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‘Ecocide’: Mass environmental damage may become an international crime

What is ecocide? Will it become a legally recognized international crime?

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A firefighter prepares to battle the North Fire in Santa Clarita, California.

In this April 28, 2021, file photo, a firefighter prepares to battle the North Fire from a backyard on Via Patina, in Santa Clarita, Calif.

Associated Press

Tuesday marked a “historic” moment for climate justice advocates. An internationally collaborative panel of lawyers published a new legal definition for “ecocide,” the mass destruction of the environment, reports The Guardian.

  • The panel hopes the International Criminal Court will adopt this definition, making ecocide an internationally enforceable crime on par with war crimes, says Al Jazeera.
  • Under the new definition, business leaders and government leaders could be prosecuted for ecocidal crimes, reports NBC News.

What is ecocide?

A new legal definition of ecocide was unveiled Tuesday after months of work. The definition aims to be general while targeting large-scale acts of environmental harm, not small daily activities most people participate in that contribute to environmental harm over the long term, says The Guardian.

  • The draft legislation defines ecocide as “unlawful or wanton acts committed with knowledge that there is a substantial likelihood of severe and either widespread or long-term damage to the environment being caused by those acts,” per NBC News.

The proposed legislation does not include a list of examples of ecocide. Deforestation, nuclear accidents, oil spills, oil drilling and killing protected species may all potentially qualify as ecocidal crimes, says The Guardian.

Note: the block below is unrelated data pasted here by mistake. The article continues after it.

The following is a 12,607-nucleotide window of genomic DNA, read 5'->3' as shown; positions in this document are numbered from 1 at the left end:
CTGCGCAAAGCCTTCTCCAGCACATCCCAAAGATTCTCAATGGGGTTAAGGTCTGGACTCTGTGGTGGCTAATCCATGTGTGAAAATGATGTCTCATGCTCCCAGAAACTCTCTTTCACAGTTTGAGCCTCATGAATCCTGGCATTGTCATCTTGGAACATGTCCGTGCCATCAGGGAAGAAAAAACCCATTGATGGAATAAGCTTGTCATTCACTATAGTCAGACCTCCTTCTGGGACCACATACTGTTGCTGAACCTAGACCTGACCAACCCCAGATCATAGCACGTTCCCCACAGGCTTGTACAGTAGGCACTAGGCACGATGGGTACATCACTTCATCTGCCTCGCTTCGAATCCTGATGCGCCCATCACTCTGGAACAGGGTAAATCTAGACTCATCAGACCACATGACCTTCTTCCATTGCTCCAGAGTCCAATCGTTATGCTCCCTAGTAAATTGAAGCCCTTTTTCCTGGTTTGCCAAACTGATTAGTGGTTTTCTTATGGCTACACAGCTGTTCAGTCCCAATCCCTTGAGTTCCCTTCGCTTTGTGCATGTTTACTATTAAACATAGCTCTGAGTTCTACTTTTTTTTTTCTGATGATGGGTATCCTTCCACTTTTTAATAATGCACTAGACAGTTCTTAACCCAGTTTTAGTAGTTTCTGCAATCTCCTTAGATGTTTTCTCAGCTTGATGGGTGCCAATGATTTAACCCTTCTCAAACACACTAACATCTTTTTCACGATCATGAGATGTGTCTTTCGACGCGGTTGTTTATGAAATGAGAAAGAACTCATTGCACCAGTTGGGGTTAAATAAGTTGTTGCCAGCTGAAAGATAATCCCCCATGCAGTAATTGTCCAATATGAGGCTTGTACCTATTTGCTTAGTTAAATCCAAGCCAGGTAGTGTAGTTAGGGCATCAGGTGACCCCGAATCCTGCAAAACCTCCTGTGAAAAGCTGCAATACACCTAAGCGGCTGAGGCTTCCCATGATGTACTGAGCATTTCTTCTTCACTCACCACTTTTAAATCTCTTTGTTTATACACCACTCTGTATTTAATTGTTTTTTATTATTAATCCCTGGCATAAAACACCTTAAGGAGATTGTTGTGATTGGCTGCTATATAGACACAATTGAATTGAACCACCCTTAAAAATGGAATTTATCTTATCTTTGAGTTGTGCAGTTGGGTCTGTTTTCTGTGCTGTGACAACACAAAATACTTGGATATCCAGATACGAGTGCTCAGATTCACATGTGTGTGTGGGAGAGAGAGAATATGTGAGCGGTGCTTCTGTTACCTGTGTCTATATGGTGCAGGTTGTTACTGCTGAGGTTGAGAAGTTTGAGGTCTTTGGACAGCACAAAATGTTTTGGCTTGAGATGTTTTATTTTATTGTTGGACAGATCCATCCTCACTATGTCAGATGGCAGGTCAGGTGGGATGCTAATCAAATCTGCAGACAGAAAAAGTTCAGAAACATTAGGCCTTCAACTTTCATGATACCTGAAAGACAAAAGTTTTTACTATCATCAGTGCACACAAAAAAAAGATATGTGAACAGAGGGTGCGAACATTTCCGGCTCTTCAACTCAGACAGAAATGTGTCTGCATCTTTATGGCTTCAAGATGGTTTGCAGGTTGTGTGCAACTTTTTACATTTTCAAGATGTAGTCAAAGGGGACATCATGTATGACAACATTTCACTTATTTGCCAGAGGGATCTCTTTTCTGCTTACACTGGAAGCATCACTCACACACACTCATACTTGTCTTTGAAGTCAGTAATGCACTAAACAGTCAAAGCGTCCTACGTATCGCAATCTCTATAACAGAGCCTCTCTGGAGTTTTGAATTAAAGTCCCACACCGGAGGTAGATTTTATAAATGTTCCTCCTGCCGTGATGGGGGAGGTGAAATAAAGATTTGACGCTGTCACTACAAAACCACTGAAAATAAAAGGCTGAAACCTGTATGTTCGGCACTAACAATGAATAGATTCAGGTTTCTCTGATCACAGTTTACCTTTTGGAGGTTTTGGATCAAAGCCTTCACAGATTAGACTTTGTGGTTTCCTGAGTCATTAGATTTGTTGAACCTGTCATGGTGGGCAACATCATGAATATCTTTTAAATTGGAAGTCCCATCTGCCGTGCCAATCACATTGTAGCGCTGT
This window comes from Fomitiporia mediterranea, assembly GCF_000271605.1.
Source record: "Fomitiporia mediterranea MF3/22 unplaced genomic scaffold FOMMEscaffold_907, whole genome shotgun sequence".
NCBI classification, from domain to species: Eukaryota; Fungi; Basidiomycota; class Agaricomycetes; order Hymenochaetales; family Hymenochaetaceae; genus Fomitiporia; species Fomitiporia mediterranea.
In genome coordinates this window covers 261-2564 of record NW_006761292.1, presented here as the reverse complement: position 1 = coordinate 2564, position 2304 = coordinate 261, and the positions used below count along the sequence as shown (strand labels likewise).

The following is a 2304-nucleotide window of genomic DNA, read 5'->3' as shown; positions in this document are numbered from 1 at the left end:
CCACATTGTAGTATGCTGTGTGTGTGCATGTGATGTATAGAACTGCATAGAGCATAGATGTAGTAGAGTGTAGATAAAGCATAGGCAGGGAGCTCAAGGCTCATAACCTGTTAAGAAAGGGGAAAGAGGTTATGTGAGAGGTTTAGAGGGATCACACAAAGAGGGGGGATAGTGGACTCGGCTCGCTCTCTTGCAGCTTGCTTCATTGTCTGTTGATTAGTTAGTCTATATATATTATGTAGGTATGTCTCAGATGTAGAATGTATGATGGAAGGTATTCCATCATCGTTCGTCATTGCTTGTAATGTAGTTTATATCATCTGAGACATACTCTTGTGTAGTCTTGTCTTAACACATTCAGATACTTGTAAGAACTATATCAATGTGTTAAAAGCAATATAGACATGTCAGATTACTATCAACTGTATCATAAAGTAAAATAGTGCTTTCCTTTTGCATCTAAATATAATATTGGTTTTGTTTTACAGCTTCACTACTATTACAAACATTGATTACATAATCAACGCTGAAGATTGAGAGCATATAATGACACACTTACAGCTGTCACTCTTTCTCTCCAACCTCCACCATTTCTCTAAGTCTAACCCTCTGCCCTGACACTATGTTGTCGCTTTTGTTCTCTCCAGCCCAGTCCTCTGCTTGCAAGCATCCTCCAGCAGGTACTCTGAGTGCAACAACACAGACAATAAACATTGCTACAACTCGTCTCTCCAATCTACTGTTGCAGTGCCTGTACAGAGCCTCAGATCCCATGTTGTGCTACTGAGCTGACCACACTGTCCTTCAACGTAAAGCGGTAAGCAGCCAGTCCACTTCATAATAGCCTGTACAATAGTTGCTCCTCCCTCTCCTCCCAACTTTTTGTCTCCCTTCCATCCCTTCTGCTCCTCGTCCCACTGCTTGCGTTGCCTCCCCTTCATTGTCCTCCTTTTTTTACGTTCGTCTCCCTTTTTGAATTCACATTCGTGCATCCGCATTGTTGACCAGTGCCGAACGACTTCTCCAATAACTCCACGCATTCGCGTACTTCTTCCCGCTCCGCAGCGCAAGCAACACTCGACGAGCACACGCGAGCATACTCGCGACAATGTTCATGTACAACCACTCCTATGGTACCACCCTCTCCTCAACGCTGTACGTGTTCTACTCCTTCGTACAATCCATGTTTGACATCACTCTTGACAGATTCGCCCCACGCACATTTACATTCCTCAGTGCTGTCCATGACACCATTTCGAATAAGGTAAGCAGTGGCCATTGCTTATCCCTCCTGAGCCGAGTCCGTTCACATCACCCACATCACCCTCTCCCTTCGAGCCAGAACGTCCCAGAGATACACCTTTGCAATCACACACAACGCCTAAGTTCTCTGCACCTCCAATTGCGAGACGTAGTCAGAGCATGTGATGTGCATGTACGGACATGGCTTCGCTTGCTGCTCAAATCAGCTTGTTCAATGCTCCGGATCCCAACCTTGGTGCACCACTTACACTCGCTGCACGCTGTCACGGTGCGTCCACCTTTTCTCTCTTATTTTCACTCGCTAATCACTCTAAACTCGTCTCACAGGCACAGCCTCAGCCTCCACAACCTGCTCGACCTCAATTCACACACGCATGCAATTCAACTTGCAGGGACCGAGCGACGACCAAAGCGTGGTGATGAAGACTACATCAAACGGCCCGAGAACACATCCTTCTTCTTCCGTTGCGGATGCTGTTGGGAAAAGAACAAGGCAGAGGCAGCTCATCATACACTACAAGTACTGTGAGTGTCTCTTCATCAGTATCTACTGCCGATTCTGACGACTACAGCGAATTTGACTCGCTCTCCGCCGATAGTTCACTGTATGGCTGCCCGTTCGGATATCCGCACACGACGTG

• Ecocide would include “reckless disregard” for the environment, leading to “serious adverse changes, disruption or harm to any element of the environment,” the new definition says per Al Jazeera.
  • Ecocidal damages would “extend beyond a limited geographic area, cross state boundaries, or (be) suffered by an entire ecosystem or species or a large number of human beings” and cause “irreversible” damages or damages not naturally fixed “within a reasonable period of time,” says Al Jazeera.

What happens if the International Criminal Court adopts this?

If adopted by the International Criminal Court, ecocide would be the “fifth crime” the court prosecutes. Government leaders and corporate leaders could be held responsible for major environmental disasters, says NBC News.

  • The International Criminal Court only prosecutes four crimes: “genocide, crimes against humanity, war crimes and the crime of aggression,” says Al Jazeera.
  • Corporations that cause environmental harm currently only face financial charges.

Will ecocide become an international crime?

The process of ecocide becoming an international crime could take between four to five years, says Al Jazeera:

  • First, one of the 123 International Criminal Court member states must propose the legislation as an amendment to the court’s charter.
  • The annual assembly, held in December, will vote on whether to consider this enactment, per NBC News.
  • If the effort passes this vote, member states would debate the specifics of the amendment.
  • Finally, a two-thirds majority vote is needed to ratify the amendment.

Supporters of the initiative hope the new definition may spur changes in domestic courts and discourage prospective ecocidal behavior, even if the International Criminal Court does not adopt the effort, according to NBC News.